US pullout from Afghanistan a test for Pakistan, other neighbours

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“We’re staying in the game.”


Washington

The United States wants to “stay in the game” in Afghanistan and sees a role for Pakistan within this game. However, it wants Islamabad to realise that it is in its own interest to do so.

This is how US State Secretary Antony Blinken outlined his strategy for maintaining peace and stability in Afghanistan after September 11, 2021, when all US and Nato forces would have moved out of the war-ravaged country.

In an interview with BBC Radio 4 on Thursday, the chief US diplomat made it clear that the US was only withdrawing its troops from the country and was not leaving Afghanistan.
“We’re pulling our forces out of Afghanistan, we are not withdrawing.

We are not leaving. We are remaining deeply engaged when it comes to supporting Afghanistan — economically, development assistance, humanitarian, supporting its security forces,” he said. “We’re staying in the game.”

The interviewer reminded him that such a deep involvement would require continued support from Afghanistan’s neighbours, particularly Pakistan, which has the shortest, all-season supply route to Afghanistan.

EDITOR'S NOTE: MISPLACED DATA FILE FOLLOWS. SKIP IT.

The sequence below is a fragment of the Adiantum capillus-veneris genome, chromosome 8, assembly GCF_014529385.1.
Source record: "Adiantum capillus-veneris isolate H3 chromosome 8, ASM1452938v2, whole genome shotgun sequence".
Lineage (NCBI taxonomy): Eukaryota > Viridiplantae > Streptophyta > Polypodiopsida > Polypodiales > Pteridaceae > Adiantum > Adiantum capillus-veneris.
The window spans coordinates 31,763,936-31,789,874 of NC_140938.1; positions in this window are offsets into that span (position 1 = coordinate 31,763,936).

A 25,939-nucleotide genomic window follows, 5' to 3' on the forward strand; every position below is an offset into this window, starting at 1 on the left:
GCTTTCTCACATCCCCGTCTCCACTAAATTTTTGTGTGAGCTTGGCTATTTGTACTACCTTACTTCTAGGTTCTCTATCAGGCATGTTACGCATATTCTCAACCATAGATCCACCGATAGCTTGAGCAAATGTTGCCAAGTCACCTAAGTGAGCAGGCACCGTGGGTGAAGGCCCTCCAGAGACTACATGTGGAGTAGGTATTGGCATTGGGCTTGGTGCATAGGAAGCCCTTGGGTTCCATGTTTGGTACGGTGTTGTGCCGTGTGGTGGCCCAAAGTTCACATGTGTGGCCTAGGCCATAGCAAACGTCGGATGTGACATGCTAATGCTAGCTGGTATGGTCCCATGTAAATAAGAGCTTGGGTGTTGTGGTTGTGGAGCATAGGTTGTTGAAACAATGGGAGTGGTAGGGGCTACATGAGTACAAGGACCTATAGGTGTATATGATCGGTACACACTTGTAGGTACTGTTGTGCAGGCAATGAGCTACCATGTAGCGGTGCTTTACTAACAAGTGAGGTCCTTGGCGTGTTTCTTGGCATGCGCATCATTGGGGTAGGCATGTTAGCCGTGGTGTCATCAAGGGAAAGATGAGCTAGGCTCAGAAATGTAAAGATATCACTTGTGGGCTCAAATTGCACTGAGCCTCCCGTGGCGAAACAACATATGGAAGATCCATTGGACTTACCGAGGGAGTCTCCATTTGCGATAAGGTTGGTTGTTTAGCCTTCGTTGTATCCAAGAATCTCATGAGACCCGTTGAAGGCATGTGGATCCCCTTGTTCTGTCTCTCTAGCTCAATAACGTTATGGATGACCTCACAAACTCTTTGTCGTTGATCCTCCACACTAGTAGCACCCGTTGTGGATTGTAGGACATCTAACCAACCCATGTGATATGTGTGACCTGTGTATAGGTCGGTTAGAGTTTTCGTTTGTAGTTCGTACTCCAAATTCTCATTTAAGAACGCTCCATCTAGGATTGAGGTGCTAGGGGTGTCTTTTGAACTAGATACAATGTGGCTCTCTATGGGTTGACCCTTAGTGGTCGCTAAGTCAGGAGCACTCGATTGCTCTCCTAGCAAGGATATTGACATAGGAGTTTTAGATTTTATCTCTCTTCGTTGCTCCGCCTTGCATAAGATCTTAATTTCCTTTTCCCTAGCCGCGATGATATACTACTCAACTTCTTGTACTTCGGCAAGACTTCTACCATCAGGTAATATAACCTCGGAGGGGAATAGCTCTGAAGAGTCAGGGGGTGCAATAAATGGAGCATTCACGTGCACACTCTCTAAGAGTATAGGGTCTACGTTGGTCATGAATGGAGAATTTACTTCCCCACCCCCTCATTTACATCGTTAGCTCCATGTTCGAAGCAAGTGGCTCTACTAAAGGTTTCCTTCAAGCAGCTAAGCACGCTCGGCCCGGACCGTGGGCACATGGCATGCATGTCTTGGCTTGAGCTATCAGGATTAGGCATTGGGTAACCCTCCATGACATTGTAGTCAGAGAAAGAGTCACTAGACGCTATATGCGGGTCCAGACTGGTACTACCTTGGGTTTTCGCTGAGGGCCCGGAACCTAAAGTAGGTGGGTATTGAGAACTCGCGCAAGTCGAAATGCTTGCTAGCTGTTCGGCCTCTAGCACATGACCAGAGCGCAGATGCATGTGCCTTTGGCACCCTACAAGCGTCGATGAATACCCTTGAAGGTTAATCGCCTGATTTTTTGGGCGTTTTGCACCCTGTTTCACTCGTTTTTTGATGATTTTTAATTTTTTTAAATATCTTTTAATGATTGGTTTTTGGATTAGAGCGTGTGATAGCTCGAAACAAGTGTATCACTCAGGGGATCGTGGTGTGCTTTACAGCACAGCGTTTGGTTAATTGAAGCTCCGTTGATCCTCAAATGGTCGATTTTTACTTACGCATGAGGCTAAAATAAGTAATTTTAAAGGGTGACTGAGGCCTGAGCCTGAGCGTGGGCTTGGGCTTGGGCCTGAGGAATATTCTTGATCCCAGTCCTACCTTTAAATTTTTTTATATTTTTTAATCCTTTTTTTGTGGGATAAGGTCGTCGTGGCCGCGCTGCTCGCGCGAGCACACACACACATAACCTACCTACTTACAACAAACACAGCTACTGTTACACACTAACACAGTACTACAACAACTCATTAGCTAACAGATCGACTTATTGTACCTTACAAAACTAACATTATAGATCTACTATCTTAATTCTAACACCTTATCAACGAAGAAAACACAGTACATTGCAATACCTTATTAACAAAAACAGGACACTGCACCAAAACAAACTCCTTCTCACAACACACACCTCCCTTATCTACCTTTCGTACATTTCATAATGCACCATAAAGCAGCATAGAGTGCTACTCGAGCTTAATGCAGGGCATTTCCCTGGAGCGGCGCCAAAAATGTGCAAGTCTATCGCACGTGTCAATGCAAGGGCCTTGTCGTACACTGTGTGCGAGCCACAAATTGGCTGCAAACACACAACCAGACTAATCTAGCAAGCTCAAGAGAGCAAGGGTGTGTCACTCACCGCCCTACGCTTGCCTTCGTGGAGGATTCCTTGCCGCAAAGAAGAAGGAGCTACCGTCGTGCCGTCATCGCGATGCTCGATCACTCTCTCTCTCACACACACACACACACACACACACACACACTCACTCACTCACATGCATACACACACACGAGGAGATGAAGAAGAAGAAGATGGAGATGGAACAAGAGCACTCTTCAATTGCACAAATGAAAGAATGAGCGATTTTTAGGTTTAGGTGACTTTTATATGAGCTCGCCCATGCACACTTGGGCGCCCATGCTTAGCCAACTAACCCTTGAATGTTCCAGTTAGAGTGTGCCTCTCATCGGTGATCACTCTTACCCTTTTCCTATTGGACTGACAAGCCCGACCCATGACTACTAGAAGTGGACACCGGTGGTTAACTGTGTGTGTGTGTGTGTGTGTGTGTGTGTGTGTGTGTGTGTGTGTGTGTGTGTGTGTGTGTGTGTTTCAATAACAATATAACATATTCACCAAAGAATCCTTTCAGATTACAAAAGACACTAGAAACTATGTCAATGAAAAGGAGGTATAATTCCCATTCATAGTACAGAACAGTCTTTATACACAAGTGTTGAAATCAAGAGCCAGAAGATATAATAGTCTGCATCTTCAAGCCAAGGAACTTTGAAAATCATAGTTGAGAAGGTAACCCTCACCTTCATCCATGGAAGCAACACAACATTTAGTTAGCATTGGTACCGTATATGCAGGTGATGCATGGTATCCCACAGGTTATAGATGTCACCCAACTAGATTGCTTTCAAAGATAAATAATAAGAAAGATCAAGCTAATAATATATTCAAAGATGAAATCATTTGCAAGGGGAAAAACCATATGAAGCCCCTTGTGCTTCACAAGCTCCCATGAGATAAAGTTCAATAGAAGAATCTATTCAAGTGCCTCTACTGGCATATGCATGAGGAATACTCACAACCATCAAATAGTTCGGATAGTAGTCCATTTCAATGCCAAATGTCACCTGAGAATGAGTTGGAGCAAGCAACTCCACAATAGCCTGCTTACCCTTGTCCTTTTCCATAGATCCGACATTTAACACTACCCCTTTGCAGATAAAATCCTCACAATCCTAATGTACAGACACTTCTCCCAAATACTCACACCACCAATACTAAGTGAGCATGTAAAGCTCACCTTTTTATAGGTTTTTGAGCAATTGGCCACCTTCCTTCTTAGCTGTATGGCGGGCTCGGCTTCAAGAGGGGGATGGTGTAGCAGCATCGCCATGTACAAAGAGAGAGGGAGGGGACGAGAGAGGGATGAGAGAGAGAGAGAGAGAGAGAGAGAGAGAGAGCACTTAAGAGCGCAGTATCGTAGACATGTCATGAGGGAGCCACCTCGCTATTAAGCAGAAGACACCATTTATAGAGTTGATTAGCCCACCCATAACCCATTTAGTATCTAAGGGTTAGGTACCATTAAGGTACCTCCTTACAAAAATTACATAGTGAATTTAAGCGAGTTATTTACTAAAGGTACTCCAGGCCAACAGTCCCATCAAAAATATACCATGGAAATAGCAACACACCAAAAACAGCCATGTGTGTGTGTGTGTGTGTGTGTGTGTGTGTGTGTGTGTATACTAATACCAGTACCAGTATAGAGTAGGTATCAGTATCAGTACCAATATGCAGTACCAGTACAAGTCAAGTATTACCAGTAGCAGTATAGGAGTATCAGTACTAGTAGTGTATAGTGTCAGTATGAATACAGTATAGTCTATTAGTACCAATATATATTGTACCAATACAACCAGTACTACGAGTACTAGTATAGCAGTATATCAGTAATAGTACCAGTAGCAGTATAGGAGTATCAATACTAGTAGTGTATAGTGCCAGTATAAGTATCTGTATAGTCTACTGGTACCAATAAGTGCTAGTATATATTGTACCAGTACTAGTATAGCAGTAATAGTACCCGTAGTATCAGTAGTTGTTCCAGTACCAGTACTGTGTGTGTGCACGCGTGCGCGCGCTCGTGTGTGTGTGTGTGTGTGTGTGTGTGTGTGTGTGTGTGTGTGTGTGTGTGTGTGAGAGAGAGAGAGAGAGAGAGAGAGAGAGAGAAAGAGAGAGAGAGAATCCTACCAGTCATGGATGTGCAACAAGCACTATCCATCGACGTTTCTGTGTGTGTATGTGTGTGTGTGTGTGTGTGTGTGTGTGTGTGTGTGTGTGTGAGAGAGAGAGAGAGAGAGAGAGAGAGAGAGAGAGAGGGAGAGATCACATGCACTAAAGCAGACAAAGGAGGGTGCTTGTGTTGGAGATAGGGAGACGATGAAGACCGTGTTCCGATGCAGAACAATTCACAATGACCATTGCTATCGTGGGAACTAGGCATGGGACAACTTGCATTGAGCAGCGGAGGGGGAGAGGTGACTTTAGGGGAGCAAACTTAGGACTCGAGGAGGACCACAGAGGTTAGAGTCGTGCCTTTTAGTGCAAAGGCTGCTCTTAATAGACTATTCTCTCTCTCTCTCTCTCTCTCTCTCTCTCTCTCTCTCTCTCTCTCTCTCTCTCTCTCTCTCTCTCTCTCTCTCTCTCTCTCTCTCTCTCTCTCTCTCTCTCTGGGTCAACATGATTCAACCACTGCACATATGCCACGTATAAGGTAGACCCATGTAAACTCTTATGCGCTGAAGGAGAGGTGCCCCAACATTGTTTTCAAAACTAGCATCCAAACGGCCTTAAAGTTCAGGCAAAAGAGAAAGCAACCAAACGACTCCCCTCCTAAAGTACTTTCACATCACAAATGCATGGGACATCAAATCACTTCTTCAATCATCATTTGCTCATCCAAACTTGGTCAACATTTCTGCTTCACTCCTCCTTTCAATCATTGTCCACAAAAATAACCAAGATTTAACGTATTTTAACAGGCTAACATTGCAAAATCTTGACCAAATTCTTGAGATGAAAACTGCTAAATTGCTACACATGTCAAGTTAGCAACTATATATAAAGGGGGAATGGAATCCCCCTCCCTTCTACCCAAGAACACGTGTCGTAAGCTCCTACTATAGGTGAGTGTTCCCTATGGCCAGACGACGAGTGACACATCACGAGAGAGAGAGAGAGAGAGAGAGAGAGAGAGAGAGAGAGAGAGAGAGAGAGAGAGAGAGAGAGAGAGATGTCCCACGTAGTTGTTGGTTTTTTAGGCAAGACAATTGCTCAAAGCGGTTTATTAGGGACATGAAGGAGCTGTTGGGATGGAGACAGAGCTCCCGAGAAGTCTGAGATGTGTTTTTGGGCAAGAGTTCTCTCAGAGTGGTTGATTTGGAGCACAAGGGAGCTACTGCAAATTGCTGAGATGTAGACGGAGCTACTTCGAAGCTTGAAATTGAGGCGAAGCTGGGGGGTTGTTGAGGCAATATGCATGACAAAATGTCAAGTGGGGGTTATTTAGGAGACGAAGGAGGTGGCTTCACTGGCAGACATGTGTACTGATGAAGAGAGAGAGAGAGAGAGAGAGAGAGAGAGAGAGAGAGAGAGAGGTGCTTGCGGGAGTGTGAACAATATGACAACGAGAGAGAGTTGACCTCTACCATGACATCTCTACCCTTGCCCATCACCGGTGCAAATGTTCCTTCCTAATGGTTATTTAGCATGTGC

“Does not having to rely on Pakistan for a supply chain essentially change the dynamics, change what’s possible for you when it comes to influence in Afghanistan?” the interviewer asked.

Secretary Blinken, however, argued that the Biden administration’s plan to withdraw all foreign troops by Sept 11 would be an eye-opener for all “free riders” in the neighbourhood.

“The decision has concentrated the minds of pretty much everyone inside and outside of Afghanistan and the region as well. For the last 20 years, they’ve been — to some extent — free riders on us, on Nato, on our partners,” he said.

He was referring to a popular perception in the US that American and Nato troops were being killed in Afghanistan, while its neighbours benefitted from their presence without making any contribution.—Agencies